Mortdecai review by Rashid Irani: This film is an ungainly mess | movie reviews | Hindustan Times
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Mortdecai review by Rashid Irani: This film is an ungainly mess

All facial tics and mannerisms, Johnny Depp strives in vain to compensate for the pratfalls-heavy plotline. As for his ghastly upper class accent, the less said the better. The film aims for The Pink Panther-like sophistication, but ends up as an ungainly mess.

movie reviews Updated: Jan 24, 2015 10:22 IST
Rashid Irani
The-cast-of-Lionsgate-s-Mortdecai-at-the-premiere-of-the-movie-at-TCL-Chinese-Theatre-in-Hollywood-California-AP-Photo
The-cast-of-Lionsgate-s-Mortdecai-at-the-premiere-of-the-movie-at-TCL-Chinese-Theatre-in-Hollywood-California-AP-Photo

MORTDECAI
Direction:
David Koepp
Actors: Johnny Depp, Gwyneth Paltrow
Rating: 1/5

Back in 2004, they collaborated on Secret Window, one of the better screen adaptations of a Stephen King novel.

Unfortunately, both Johnny Depp and writer-director David Koepp have run out of ideas by the time of this wobbly crime caper.

Depp plays an aristocratic art dealer who traverses the globe in order to recover a stolen masterpiece by Francisco Goya.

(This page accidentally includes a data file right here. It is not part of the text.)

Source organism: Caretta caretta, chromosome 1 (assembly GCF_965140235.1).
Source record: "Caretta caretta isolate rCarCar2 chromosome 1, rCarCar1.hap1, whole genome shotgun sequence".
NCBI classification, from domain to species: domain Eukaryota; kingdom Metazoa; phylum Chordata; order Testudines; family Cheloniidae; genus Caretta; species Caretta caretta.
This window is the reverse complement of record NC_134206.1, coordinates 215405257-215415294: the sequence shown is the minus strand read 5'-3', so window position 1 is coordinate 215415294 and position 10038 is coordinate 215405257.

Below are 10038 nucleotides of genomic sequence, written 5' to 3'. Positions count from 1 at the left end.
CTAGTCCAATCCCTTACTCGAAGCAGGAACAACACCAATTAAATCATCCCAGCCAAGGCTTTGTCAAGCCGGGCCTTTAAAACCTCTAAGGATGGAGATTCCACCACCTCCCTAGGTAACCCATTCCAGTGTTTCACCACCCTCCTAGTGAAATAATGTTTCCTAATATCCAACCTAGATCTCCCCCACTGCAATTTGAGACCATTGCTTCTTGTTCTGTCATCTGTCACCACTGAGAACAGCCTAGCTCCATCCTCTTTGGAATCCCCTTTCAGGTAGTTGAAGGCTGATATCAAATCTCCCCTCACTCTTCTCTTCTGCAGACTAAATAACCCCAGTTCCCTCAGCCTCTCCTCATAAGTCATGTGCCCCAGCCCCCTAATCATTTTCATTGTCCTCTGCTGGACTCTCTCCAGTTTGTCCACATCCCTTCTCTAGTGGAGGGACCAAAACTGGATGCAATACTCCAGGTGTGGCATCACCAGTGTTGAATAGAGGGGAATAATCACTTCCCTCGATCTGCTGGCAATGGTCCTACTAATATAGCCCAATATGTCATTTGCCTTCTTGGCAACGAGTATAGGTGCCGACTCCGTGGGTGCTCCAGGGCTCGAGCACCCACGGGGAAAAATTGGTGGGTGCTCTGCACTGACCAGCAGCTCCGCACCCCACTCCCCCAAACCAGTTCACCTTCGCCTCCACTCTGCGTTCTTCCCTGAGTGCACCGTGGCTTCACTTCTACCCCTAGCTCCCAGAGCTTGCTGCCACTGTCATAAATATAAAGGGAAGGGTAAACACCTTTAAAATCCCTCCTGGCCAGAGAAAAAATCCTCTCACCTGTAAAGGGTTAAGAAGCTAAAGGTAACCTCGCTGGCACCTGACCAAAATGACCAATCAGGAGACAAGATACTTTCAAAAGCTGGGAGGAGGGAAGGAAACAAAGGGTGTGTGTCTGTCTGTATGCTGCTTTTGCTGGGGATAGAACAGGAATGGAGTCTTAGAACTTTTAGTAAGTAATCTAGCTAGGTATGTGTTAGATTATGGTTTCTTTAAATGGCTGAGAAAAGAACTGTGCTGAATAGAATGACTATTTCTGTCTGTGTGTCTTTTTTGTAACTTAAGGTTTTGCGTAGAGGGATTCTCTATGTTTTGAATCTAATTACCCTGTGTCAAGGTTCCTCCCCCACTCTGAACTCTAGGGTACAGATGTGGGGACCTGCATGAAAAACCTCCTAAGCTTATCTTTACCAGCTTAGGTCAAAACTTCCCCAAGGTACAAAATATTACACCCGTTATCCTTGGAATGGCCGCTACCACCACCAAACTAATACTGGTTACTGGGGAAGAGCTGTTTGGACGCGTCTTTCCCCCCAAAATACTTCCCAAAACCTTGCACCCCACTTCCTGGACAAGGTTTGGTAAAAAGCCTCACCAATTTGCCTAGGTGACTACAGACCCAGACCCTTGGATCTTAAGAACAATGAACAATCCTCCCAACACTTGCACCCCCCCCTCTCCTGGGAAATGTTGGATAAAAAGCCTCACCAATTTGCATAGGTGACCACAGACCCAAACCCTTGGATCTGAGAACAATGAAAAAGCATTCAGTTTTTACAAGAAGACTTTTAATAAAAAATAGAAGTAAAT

Loosely adapted from the cult comic novel, Don’t Point That Thing At Me, the shopworn script sees the mustachioed bon vivant enmeshed in a series of espionage situations, neither suspenseful nor funny.

Accompanied by his oversexed sidekick (Paul Bettany, insufferable), the duo have to contend with Russian thugs, a couple of rival art collectors, not to forget a smart-alecky British agent (Ewan McGregor). He also has a crush on the aristocrat’s leggy wife (Gwyneth Paltrow).

All facial tics and mannerisms, Johnny Depp strives in vain to compensate for the pratfalls-heavy plotline. As for his ghastly upper class accent, the less said the better. The film aims for The Pink Panther-like sophistication, but ends up as an ungainly mess.